Lot 7: The Museum Bronze Age geometrical vessel, Middle East, 4000-1200 BC

Est: $1,500 - $5,000
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May 10, 2018, 11:00 AM EST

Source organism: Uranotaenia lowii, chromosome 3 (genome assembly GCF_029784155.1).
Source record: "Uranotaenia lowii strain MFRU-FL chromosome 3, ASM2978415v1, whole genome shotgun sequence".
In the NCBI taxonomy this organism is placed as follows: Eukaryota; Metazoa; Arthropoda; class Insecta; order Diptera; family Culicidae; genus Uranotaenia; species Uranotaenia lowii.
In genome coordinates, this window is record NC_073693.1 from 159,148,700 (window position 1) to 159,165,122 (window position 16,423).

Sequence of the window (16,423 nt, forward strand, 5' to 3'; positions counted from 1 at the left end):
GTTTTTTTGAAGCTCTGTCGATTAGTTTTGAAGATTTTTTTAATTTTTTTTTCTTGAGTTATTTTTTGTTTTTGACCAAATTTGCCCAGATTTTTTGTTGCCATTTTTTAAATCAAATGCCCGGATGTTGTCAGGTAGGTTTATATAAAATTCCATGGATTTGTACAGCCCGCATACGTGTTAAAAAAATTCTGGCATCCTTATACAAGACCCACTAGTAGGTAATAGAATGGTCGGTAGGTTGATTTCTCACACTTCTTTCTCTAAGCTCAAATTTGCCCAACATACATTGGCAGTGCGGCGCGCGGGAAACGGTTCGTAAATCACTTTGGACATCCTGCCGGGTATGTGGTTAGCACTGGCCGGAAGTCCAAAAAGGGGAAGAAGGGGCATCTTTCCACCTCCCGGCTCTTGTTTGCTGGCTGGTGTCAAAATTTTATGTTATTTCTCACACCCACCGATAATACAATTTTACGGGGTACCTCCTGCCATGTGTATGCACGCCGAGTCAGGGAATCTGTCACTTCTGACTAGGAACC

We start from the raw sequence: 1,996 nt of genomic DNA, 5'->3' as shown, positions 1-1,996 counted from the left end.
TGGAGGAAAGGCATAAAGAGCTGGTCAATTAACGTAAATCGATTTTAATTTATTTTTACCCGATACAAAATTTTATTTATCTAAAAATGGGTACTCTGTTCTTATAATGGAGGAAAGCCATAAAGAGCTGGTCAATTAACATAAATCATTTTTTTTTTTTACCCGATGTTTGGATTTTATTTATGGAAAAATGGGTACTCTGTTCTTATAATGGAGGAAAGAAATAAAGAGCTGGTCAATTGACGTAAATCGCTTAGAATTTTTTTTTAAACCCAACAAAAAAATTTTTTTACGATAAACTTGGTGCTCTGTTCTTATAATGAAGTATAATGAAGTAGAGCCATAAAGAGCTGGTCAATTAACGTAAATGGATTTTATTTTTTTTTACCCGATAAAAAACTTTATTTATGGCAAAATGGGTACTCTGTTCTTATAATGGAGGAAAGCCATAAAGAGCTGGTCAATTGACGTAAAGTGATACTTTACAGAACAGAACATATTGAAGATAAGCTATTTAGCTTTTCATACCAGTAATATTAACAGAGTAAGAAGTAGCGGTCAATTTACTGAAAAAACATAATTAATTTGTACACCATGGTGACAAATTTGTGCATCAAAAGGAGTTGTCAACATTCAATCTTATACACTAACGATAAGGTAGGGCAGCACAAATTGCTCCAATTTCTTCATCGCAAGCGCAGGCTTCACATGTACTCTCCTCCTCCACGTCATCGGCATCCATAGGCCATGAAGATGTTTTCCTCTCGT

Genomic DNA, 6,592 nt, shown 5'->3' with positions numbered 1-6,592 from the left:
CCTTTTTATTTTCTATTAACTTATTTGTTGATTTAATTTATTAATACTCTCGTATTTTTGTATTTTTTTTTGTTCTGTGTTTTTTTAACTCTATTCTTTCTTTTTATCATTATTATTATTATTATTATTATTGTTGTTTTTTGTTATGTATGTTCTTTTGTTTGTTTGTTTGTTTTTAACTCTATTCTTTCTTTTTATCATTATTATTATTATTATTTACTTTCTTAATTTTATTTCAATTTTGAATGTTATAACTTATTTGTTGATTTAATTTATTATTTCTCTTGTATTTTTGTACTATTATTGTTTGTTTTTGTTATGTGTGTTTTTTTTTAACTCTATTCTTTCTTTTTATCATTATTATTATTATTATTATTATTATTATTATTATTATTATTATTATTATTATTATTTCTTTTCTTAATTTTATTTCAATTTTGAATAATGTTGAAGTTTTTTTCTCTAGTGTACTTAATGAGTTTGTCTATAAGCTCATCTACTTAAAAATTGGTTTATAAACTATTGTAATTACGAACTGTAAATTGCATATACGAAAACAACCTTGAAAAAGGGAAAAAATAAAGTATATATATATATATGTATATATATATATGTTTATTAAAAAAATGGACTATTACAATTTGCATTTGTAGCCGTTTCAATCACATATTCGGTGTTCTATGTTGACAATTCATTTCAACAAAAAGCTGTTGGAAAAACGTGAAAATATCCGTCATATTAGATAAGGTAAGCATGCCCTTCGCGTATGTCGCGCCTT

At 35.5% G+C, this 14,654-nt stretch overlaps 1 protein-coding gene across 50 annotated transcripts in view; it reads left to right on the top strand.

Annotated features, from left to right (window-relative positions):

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Description: The Museum Bronze Age geometrical vessel, Middle East, 4000-1200 BC The purpose of this vessel (vase, pot or cup) is unclear: drinking, praying, libation cup, medicinal, etc. Height: 2.36 inches = 6 cm; Upper Diameter: 2.9 inches = 7.4 cm = 74 mm; Base diameter: 2.55 inches = 6.5 cm = 65 mm; Weight: 7.5 oz. = 207 g; Condition: covered with amazing genuine patina; Origin: Afghanistan (Kandahar). History The discovery of bronze enabled people to create metal objects which were harder and more durable than previously possible. Bronze tools, weapons, armor, and building materials such as decorative tiles were harder and more durable than their stone and copper ("Chalcolithic") predecessors. Initially, bronze was made out of copper and arsenic, forming arsenic bronze, or from naturally or artificially mixed ores of copper and arsenic,[ with the earliest artefacts so far known coming from the Iranian plateau in the 5th millennium BCE. It was only later that tin was used, becoming the major non-copper ingredient of bronze in the late 3rd millennium BC.[8] Tin bronze was superior to arsenic bronze in that the alloying process could be more easily controlled, and the resulting alloy was stronger and easier to cast. Also, unlike arsenic, metallic tin and fumes from tin refining are not toxic. The earliest tin-alloy bronze dates to 4500 BCE in a Vin?a culture site in Plo?nik (Serbia). Other early examples date to the late 4th millennium BC in Africa, Susa (Iran) and some ancient sites in China, Luristan (Iran) and Mesopotamia (Iraq). Ores of copper and the far rarer tin are not often found together (exceptions include one ancient site in Thailand and one in Iran), so serious bronze work has always involved trade. Tin sources and trade in ancient times had a major influence on the development of cultures. In Europe, a major source of tin was England's deposits of ore in Cornwall, which were traded as far as Phoenicia in the Eastern Mediterranean. In many parts of the world large hoards of bronze artefacts are found, suggesting that bronze also represented a store of value and an indicator of social status. In Europe large hoards of bronze tools, typically socketed axes (illustrated above), are found, which mostly show no signs of wear. With Chinese ritual bronzes, which are documented in the inscriptions they carry and from other sources, the case is very clear. These were made in enormous quantities for elite burials, and also used by the living for ritual offerings. Though bronze is generally harder than wrought iron, with Vickers hardness of 60–258 vs. 30–80,[11] the Bronze Age gave way to the Iron Age because iron was easier to find and easier to process into a usable grade of metal (it can be made into higher grades, but doing so takes significantly more effort and knowledge of techniques). Pure iron is soft, and the process of beating and folding sponge iron to make wrought iron removes from the metal carbon and other impurities which need to be re-introduced to improve hardness. Careful control of the alloying and tempering eventually allowed for wrought iron with properties comparable to modern steel. Bronze was still used during the Iron Age, and has continued in use for many purposes to the modern day. Among other advantages it does not rust. The weaker wrought iron was found to be sufficiently strong for many uses. Archaeologists suspect that a serious disruption of the tin trade precipitated the transition. The population migrations around 1200–1100 BC reduced the shipping of tin around the Mediterranean (and from Great Britain), limiting supplies and raising prices. As the art of working in iron improved, iron became cheaper, and as cultures advanced from wrought iron (typically forged by hand – wrought – by blacksmiths) to machine forged iron (typically made with trip hammers powered by water), the blacksmiths learned how to make steel, which is stronger than bronze and holds a sharper edge longer. Composition, alloys There are many different bronze alloys, but typically modern bronze is 88% copper and 12% tin. Alpha bronze consists of the alpha solid solution of tin in copper. Alpha bronze alloys of 4–5% tin are used to make coins, springs, turbines and blades. Historical "bronzes" are highly variable in composition, as most metalworkers probably used whatever scrap was on hand; the metal of the 12th-century English Gloucester Candlestick is bronze containing a mixture of copper, zinc, tin, lead, nickel, iron, antimony, arsenic with an unusually large amount of silver – between 22.5% in the base and 5.76% in the pan below the candle. The proportions of this mixture suggests that the candlestick was made from a hoard of old coins. The Benin Bronzes are really brass, and the Romanesque Baptismal font at St Bartholomew's Church, Liège is described as both bronze and brass. In the Bronze Age, two forms of bronze were commonly used: "classic bronze", about 10% tin, was used in casting; and "mild bronze", about 6% tin, was hammered from ingots to make sheets. Bladed weapons were mostly cast from classic bronze, while helmets and armor were hammered from mild bronze. Commercial bronze (90% copper and 10% zinc) and architectural bronze (57% copper, 3% lead, 40% zinc) are more properly regarded as brass alloys because they contain zinc as the main alloying ingredient. They are commonly used in architectural applications.[15][16] Bismuth bronze is a bronze alloy with a composition of 52% copper, 30% nickel, 12% zinc, 5% lead, and 1% bismuth. It is able to hold a good polish and so is sometimes used in light reflectors and mirrors.[17] Plastic bronze is bronze containing a significant quantity of lead which makes for improved plasticity[18] possibly used by the ancient Greeks in their ship construction.[19] Other bronze alloys include aluminium bronze, phosphor bronze, manganese bronze, bell metal, arsenical bronze, speculum metal and cymbal alloys.